In this election, often dubbed the “climate election”, voters are refusing to settle for weak policies on climate change.
But between the “will they/won’t they” question of whether the coalition will meet their climate targets and the costing of the ALP’s targets, there is a lot of misunderstanding, even among experts.
Unsurprisingly, even the best-informed voter is liable to struggle, particularly when generic terms like “carbon credits” are used to describe completely different things.
Broadly, carbon credits work as a certificate permitting someone to emit greenhouse gases. To assess Australia’s performance, it’s important to understand the differences between the types of certificate.
Just because we can count something as climate performance does not mean we should. Both approaches from the two major parties have their own issues, but that does not mean they are equal.
What are Kyoto carry-over credits and carbon offsets?
Kyoto carry-over credits
Carry-over credits are “certificates” that translate our international commitments as a number of tonnes. These credits represent emissions we could have released into the atmosphere under our international commitments, but didn’t.
As we come to the end of the second international commitment period, we have a lot of leftover credits. The government wants to use credits from the first and second periods (2008-2012 and 2013-2020) to satisfy our obligations under the third (2021-2030).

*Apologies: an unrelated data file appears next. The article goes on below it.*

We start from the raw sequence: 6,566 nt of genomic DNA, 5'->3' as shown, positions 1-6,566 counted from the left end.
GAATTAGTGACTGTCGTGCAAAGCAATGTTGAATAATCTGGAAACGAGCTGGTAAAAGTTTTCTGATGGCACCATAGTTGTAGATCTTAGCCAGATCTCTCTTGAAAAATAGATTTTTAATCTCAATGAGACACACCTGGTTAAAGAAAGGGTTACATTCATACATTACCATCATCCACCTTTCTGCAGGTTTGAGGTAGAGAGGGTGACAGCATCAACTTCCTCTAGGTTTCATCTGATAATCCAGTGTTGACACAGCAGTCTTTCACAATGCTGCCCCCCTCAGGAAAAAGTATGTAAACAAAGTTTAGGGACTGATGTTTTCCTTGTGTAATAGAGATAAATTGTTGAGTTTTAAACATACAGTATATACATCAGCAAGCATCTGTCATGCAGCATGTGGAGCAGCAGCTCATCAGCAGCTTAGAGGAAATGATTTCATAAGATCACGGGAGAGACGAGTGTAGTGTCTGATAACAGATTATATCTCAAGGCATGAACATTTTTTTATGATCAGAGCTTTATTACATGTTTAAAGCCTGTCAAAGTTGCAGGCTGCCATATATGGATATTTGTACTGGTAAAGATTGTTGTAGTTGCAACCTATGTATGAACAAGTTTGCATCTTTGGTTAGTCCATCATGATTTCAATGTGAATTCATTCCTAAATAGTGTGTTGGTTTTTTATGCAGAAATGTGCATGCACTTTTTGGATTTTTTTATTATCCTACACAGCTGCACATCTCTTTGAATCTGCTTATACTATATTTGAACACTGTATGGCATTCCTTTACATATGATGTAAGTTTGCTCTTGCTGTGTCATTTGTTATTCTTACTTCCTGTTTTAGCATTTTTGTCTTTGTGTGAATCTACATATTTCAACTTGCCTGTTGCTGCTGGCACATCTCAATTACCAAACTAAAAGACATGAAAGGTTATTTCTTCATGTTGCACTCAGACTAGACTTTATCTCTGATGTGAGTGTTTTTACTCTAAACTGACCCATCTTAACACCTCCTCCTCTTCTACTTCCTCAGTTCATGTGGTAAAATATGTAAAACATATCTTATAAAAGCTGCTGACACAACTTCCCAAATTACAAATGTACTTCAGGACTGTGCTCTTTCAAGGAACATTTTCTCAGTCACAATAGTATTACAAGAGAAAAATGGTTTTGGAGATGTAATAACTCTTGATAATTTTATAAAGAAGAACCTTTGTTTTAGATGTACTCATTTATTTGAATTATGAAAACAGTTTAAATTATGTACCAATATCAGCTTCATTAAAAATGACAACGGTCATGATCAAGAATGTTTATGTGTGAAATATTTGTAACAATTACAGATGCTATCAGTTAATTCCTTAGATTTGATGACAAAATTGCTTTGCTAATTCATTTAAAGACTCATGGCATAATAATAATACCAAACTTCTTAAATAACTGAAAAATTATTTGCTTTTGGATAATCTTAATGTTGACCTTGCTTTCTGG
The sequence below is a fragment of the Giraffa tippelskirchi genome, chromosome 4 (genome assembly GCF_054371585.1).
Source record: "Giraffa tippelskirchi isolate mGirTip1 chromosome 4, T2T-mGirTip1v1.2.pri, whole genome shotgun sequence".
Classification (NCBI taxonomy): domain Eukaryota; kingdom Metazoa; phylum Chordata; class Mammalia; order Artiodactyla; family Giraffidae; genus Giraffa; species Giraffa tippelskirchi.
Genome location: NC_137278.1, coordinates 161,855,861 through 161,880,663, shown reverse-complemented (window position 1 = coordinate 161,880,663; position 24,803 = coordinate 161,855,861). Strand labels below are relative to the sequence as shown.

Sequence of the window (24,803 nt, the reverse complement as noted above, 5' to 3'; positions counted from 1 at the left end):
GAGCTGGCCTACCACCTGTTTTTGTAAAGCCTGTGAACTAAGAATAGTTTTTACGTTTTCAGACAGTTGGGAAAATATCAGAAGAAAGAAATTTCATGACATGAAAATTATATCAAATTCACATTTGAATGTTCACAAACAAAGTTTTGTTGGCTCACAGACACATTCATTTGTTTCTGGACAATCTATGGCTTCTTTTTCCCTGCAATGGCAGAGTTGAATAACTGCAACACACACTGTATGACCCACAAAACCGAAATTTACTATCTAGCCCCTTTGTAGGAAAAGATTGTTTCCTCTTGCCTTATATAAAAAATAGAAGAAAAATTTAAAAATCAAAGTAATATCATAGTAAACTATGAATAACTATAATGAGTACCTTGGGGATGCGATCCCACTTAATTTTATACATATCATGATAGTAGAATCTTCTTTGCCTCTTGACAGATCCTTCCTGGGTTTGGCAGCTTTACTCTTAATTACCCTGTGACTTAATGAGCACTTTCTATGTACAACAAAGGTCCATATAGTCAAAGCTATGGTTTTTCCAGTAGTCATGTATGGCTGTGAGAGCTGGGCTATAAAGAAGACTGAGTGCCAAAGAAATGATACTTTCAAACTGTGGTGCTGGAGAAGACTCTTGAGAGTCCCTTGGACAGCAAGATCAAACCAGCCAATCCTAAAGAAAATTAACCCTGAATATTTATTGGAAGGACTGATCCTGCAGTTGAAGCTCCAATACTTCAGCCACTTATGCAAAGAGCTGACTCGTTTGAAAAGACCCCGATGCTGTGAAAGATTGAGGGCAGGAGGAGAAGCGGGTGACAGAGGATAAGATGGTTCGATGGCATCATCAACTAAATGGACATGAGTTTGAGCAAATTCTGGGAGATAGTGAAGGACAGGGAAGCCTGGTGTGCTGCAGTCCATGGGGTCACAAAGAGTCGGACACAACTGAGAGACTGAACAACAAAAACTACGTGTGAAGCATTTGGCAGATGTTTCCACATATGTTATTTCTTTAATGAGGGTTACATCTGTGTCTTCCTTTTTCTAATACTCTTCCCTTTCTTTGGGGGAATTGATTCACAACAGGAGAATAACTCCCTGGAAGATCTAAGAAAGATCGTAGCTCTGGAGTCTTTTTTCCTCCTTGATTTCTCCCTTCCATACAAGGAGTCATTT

Carbon offset credits
In the case of offsets, these certificates come from actions that reduce emissions. These actions should be measurable and new. Sadly, they do not always meet that simple standard.
Offset credits are a trading “currency” that, in principle, reduces the overall cost of emission reduction.
Emission reduction can be costly or difficult for some, and offsets allow individuals or businesses to buy certificates from others who can cut or capture emissions at lower cost.
Rules to create, trade and monitor offsets can be set at an international, regional or national level. Some offsetting is voluntary, but most is to comply with legal requirements.
The carry-over credit debate